Workplace: Getting By versus Getting Ahead

“Getting by versus getting ahead” is someone else’s phrase. As year-end reflections and reviews come to the fore, this is a helpful question to ask ourselves: are we getting by or getting ahead?

“Getting by” brings to mind things like: living paycheck to paycheck; struggling but alive; healthy although perhaps not happy; and working with least-possible effort. A Merriam-Webster dictionary says: “Get by: 1: to succeed with the least possible effort or accomplishment 2: to make ends meet (survive) 3: to proceed without being discovered, criticized, or punished.”

The third definition I had forgotten about. Getting by without notice, criticism, or punishment is sometimes the best we can hope for in a Dilbert (the cartoon strip) style workplace. “Getting by” seems like a living in a place of disengagement and dejection; a state of mind that is lacking hopefulness.

On the other hand, getting ahead can take on both positive and negative meanings. Getting ahead can be a negative when it comes at the expense of others. Getting ahead can also be healthy when the focus is on self-improvement and the improvement of one’s work and life situations. Here’s the Merriam-Webster language for Getting Ahead: “to achieve success, as in ‘determined to get ahead in life’.”

Definitions of success are different for everyone. So, working with your own definition of success, what does getting ahead – making progress – or achieving success look and sound like? Getting ahead suggests a moving forward that puts us in a better place that we were yesterday, or the day before yesterday. Getting ahead also sounds like no longer be in debt; no longer feeling stuck in a rut; and making progress toward a goal or even achieving more than an original goal. When we are getting ahead, it implies that we are also happy.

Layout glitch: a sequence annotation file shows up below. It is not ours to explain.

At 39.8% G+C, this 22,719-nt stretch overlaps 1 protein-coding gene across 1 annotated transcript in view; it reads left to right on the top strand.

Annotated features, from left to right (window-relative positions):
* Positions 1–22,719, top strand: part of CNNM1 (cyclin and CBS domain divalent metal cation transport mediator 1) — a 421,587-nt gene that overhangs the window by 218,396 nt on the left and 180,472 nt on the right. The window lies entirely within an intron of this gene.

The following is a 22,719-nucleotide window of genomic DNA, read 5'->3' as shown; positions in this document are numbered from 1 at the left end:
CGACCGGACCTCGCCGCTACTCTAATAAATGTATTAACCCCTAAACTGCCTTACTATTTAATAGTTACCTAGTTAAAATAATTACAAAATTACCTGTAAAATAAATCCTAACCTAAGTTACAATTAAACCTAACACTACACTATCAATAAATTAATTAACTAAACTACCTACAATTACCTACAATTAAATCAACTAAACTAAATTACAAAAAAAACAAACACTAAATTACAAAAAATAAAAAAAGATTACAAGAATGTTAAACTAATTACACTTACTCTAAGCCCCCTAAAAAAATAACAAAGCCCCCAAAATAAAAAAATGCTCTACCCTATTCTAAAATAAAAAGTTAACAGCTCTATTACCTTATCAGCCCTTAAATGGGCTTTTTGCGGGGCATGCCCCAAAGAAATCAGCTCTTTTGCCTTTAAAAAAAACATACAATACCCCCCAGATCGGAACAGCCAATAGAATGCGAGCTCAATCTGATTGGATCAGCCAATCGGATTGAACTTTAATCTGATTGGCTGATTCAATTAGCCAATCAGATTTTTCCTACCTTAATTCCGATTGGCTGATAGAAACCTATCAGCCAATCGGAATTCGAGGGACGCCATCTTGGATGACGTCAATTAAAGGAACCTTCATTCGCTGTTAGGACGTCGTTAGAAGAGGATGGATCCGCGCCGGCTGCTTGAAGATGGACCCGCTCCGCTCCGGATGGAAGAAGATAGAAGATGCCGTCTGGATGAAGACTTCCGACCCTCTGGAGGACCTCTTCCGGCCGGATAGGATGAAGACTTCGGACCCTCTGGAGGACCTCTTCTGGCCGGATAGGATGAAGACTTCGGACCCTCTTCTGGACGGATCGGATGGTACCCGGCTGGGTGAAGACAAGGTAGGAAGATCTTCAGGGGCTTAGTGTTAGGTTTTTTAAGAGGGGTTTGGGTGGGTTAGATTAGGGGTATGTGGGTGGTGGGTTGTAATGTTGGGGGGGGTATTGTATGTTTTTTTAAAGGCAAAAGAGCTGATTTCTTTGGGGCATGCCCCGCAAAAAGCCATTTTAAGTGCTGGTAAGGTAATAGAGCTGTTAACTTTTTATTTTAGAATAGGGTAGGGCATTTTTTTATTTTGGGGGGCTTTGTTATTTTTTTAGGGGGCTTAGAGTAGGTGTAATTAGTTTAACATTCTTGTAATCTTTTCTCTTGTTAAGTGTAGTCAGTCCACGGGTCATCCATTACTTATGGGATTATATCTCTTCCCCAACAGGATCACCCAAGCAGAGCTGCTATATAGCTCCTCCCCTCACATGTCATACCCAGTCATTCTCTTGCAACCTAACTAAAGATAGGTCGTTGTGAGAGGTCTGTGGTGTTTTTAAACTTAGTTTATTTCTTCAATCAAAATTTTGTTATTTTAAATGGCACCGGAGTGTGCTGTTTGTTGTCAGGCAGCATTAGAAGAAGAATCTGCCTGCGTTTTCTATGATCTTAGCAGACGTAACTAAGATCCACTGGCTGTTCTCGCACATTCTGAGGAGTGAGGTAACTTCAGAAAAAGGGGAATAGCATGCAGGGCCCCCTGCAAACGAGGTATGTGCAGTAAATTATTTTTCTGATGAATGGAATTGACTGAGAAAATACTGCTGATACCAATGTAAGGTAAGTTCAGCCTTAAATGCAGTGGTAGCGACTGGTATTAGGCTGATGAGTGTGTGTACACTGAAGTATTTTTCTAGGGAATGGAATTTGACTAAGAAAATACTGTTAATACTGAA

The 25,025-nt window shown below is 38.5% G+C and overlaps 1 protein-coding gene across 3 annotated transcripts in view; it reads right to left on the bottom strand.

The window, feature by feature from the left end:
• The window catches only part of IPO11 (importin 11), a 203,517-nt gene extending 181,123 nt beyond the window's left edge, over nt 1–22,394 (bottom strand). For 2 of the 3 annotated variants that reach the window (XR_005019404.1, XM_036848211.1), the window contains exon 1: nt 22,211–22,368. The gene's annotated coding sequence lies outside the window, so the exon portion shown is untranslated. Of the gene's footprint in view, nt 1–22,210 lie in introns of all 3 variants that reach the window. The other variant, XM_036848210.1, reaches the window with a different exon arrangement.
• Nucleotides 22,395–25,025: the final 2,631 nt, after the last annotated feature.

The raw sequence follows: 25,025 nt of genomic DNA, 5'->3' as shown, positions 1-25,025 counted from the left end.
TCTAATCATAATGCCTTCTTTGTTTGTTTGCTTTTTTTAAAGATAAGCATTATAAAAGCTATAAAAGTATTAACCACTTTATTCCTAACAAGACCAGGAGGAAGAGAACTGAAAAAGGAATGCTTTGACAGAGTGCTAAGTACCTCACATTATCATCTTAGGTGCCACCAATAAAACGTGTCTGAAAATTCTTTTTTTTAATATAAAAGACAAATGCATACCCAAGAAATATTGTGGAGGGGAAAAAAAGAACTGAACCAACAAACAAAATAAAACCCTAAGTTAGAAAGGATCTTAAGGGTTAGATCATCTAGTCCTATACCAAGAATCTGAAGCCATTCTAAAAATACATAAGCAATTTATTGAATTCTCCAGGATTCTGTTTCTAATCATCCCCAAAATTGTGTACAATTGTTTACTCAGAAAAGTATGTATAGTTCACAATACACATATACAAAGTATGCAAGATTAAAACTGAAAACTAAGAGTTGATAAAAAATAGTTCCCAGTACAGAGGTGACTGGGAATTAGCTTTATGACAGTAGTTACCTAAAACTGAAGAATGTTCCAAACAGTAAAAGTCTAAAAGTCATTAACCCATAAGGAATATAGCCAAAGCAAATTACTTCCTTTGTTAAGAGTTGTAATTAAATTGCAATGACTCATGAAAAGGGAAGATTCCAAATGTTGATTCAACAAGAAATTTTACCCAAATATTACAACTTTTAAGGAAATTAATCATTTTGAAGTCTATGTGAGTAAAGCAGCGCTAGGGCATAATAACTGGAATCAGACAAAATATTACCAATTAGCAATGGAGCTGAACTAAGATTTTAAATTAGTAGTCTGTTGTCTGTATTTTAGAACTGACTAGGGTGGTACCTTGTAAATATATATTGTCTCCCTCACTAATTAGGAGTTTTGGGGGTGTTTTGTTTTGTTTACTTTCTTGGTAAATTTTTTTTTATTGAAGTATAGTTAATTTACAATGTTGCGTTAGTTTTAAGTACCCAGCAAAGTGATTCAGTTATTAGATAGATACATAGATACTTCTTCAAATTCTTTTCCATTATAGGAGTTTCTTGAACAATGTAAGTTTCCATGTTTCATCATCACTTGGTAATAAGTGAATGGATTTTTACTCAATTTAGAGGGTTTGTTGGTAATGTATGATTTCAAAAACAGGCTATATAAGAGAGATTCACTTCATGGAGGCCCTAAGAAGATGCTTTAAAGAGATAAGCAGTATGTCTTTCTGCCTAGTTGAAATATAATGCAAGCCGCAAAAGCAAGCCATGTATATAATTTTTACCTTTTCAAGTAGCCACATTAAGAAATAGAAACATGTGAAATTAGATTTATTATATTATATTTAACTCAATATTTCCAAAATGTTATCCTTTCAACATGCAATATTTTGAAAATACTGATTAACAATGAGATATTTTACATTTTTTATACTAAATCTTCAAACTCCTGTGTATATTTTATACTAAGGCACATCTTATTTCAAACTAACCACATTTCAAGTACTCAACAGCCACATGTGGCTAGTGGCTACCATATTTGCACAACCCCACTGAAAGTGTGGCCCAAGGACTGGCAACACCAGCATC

Being happy versus being content came up in a recent conversation. Contentment may be a form of getting by; of being okay-enough; of settling in and believing that things are as good as they can be. Contentment may also take on the form of thriving; of being at peace with the world and the things happening within it to the extent that we are not rattled by it. Contentment seems to be a deep feeling in which a person lives. Happiness on the other hand may be a fleeting set of moments or hours during any given day or week. Happiness may match up to moments in which we feel that we are getting ahead. However, in its fleeting state, happiness may also be the feeling we need in the midst of getting by – the feeling we need to keep afloat and build hopefulness for times we can get ahead.

Are you getting by? Or Getting ahead? What is your focus for 2020?

Workplace: Managing the moments of our day-to-day business lives takes work. Together, let’s explore what issues and activities affect us every day (or some days) that we go to work. – Jana

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